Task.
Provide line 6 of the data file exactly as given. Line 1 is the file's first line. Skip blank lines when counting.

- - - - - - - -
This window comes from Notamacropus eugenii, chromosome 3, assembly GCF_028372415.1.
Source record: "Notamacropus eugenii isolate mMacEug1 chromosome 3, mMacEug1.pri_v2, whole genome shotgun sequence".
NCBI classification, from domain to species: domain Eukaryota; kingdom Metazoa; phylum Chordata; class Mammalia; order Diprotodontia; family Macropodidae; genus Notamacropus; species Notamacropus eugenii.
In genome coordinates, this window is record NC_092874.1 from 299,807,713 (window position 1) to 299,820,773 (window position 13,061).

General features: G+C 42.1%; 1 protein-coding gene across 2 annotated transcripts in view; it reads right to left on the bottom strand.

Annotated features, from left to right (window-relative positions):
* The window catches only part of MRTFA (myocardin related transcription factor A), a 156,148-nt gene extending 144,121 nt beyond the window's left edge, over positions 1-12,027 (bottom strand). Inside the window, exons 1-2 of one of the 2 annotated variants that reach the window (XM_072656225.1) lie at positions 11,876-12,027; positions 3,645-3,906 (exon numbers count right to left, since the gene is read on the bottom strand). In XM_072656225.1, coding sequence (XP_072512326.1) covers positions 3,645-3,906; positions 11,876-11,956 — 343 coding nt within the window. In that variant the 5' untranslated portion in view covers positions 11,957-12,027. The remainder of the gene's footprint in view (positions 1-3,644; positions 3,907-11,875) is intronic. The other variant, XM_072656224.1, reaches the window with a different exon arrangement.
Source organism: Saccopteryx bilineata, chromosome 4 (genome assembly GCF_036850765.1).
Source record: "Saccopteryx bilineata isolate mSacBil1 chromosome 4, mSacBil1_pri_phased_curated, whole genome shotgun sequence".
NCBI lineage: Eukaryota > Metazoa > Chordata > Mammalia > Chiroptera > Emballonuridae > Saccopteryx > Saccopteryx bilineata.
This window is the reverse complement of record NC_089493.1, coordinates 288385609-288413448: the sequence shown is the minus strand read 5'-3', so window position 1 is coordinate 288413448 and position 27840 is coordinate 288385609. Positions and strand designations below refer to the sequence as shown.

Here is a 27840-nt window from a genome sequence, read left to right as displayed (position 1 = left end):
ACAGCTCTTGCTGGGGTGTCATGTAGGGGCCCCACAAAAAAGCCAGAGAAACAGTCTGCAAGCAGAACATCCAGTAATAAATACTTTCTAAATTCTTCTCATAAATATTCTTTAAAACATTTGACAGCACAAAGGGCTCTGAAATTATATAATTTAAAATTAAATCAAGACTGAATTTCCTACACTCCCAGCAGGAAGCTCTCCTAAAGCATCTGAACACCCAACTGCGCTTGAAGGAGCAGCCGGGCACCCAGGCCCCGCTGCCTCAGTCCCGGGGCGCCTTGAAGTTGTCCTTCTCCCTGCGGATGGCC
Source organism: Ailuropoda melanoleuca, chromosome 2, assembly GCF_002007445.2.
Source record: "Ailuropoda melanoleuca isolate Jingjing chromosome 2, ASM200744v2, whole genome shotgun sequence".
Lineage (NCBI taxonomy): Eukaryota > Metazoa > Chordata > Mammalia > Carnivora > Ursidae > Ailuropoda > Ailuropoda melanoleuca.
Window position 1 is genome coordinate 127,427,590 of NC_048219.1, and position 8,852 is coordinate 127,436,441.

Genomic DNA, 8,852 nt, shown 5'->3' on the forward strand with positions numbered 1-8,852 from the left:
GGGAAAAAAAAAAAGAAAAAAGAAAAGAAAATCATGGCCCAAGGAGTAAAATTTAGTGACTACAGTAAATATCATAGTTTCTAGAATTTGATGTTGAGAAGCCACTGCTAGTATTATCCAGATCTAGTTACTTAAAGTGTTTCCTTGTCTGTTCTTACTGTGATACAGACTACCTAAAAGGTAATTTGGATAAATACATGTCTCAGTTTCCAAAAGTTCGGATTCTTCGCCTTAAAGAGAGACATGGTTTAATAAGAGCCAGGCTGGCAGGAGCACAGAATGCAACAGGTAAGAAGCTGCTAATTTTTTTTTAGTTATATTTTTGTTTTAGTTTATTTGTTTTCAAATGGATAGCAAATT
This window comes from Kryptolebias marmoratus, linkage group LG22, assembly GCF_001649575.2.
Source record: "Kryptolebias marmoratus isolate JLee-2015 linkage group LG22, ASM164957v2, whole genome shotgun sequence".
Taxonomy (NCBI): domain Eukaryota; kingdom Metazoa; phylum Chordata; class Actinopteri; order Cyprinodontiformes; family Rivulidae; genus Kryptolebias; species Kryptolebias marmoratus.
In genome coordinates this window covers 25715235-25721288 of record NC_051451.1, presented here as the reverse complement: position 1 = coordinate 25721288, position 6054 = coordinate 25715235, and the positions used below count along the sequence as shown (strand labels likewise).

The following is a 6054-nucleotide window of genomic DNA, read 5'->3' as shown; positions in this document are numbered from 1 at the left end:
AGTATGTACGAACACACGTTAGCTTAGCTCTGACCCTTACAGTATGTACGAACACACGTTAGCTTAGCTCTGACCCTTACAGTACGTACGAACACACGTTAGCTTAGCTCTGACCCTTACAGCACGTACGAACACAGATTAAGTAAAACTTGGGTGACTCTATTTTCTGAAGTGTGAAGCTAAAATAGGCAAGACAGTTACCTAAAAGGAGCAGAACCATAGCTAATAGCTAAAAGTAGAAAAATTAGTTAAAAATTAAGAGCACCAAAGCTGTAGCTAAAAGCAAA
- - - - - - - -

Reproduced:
Annotated features, from left to right (window-relative positions):